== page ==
Published by Child Soldiers International
The minimum recruitment age for the British armed forces – 16 years – is one of the lowest in the world. The Ministry of Defence has traditionally justified recruiting from this age group by asserting that 16 years reflects the minimum statutory school leaving age.
However, as a result of successive governments’ policies to increase upper secondary education participation rates, over recent decades the number of young people leaving education and entering employment before the age of 18 has decreased significantly. Today, only a very small percentage of young people leave education at 16 (six per cent in 2009/2010). Apart from the Ministry of Defence, the only other institution which seeks to attract and retain this age group is the education system itself. It is with schools and colleges, not other employers, that the Ministry of Defence directly competes to recruit young people.
The Ministry of Defence has argued that it offers good training and education opportunities to young people. It currently spends at least three times as much on Phase One training for minors than on equivalent training for adults. However, examination of the education on offer at the army’s two Junior Entry “colleges” – the Army Foundation College Harrogate and the Army Technical Foundation College Winchester – reveals that the provision is extremely limited. Academic subjects cover only English, maths and Information Technology (IT) and only lead to low level qualifications described as “fundamentally flawed” by the Wolf Report, an expert review of vocational education commissioned by the Department for Education in March 2011. Training and education focus largely on specialised military skills of very limited transferable value to civilian employment. Furthermore, army personnel can undertake additional courses of instruction only if they agree to extend their minimum service period beyond the term of their original enlistment agreement. This additional service period in the army could be up to six years. As a result, the combined academic and vocational opportunities cannot be regarded as being in keeping with the recommendations of the Wolf Report.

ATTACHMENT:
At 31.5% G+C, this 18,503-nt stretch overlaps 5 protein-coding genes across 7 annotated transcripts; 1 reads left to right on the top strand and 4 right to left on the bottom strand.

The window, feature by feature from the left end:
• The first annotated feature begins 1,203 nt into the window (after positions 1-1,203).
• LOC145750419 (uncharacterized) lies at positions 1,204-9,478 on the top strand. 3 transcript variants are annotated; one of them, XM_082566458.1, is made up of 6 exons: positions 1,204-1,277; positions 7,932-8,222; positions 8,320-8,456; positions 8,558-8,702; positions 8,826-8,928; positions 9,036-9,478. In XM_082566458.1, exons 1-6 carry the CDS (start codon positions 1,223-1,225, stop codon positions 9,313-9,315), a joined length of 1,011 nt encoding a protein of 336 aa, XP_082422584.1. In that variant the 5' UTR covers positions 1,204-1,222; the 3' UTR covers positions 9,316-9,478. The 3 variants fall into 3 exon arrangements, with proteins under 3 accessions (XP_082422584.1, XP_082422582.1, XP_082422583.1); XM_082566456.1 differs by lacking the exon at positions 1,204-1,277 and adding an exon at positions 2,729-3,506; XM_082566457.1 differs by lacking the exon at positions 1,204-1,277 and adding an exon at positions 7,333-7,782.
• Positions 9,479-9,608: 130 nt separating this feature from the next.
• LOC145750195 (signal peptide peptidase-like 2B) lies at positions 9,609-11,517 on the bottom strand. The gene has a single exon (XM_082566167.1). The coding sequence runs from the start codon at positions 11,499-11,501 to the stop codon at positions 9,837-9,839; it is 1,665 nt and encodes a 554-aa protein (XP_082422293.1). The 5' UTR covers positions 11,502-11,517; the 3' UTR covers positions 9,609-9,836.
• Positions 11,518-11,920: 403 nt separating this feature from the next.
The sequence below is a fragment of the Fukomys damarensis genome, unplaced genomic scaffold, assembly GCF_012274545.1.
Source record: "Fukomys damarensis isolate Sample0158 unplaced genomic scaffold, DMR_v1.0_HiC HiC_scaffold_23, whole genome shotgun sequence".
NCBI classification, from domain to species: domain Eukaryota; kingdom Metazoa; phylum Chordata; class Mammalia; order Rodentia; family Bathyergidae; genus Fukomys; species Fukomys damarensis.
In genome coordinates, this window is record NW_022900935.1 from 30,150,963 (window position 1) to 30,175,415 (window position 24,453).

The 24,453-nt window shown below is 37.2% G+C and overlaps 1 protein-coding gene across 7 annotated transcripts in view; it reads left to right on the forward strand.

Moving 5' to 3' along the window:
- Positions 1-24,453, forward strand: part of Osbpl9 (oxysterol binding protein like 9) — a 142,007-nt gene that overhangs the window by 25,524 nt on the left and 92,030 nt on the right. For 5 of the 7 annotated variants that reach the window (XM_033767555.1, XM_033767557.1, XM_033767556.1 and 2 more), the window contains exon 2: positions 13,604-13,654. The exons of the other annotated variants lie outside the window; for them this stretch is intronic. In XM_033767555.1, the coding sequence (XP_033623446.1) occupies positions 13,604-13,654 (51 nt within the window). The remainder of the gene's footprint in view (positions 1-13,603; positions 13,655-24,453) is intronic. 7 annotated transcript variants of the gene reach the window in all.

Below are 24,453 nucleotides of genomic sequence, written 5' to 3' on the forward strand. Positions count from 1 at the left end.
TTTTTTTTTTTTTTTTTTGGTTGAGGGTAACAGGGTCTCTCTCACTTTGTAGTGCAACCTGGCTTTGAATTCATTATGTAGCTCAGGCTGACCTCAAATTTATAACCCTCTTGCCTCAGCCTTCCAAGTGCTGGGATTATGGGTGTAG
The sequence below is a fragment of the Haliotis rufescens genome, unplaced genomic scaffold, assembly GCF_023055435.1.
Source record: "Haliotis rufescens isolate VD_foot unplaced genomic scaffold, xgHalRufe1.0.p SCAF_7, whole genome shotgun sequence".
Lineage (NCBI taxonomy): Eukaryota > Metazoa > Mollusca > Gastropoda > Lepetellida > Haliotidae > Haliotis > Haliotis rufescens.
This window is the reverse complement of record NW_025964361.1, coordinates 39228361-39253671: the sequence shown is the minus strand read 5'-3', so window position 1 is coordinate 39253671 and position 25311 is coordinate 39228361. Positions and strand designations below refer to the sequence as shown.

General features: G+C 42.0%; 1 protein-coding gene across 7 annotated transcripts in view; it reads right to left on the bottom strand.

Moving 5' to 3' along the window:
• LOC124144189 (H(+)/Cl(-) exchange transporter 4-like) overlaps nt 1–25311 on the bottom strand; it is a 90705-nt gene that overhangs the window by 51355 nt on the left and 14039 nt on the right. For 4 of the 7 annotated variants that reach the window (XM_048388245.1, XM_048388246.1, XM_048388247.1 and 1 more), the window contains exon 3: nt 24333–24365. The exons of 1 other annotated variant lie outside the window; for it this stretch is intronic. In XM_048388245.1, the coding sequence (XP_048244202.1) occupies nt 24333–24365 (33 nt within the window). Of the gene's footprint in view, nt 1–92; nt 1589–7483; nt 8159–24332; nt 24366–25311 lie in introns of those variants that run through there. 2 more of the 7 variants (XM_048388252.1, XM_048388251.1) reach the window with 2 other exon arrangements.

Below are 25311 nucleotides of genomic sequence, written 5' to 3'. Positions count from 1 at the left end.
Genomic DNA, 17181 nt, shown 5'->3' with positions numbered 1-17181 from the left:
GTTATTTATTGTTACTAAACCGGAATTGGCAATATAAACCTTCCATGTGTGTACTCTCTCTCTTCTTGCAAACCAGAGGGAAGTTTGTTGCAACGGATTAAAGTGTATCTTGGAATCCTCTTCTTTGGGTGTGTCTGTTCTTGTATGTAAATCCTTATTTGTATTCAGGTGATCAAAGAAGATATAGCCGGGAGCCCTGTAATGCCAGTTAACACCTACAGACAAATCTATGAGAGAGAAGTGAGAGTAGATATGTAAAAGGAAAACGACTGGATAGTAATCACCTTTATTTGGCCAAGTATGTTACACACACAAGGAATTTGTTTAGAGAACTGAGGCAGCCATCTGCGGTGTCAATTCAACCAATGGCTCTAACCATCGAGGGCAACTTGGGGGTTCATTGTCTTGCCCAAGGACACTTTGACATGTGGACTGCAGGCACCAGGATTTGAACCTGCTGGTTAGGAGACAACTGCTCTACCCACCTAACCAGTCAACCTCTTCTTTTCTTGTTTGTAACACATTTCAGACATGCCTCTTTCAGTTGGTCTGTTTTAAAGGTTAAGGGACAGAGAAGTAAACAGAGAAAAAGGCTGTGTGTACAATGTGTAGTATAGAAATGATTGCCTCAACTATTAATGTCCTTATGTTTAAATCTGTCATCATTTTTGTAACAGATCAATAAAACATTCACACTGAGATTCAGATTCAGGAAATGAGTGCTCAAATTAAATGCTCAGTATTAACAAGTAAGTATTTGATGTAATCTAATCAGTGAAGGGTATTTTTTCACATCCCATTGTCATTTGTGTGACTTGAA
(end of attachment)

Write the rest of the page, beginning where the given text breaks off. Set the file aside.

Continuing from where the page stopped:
This report concludes that the impact of recruitment below the age of 18 opens up a number of gaps that have long term significance, not only for the armed forces but also for the young people that they recruit. At a time of considerable downsizing of the army in particular, the large gap between the cost of training minors (who cannot be deployed operationally) and adults (who can) is difficult to sustain. But perhaps the most significant cost is in the detrimental impact that the gaps identified have on the future prospects of minors recruited by our armed forces.